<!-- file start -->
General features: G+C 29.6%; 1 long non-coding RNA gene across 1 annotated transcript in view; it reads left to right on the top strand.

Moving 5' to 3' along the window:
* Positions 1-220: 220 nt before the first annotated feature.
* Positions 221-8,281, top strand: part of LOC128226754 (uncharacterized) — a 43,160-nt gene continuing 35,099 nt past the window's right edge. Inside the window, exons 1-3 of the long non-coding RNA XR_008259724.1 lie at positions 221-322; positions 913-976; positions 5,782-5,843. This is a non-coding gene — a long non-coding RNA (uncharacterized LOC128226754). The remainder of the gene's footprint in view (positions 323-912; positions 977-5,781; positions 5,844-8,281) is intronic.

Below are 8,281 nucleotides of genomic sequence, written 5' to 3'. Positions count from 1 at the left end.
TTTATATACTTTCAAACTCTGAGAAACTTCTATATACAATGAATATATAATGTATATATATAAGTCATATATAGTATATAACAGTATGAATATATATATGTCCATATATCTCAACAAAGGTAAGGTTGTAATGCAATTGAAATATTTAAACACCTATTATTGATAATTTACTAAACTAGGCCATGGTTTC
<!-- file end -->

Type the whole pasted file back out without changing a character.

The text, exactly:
General features: G+C 29.6%; 1 long non-coding RNA gene across 1 annotated transcript in view; it reads left to right on the top strand.

Moving 5' to 3' along the window:
* Positions 1-220: 220 nt before the first annotated feature.
* Positions 221-8,281, top strand: part of LOC128226754 (uncharacterized) — a 43,160-nt gene continuing 35,099 nt past the window's right edge. Inside the window, exons 1-3 of the long non-coding RNA XR_008259724.1 lie at positions 221-322; positions 913-976; positions 5,782-5,843. This is a non-coding gene — a long non-coding RNA (uncharacterized LOC128226754). The remainder of the gene's footprint in view (positions 323-912; positions 977-5,781; positions 5,844-8,281) is intronic.

Below are 8,281 nucleotides of genomic sequence, written 5' to 3'. Positions count from 1 at the left end.
TTTATATACTTTCAAACTCTGAGAAACTTCTATATACAATGAATATATAATGTATATATATAAGTCATATATAGTATATAACAGTATGAATATATATATGTCCATATATCTCAACAAAGGTAAGGTTGTAATGCAATTGAAATATTTAAACACCTATTATTGATAATTTACTAAACTAGGCCATGGTTTC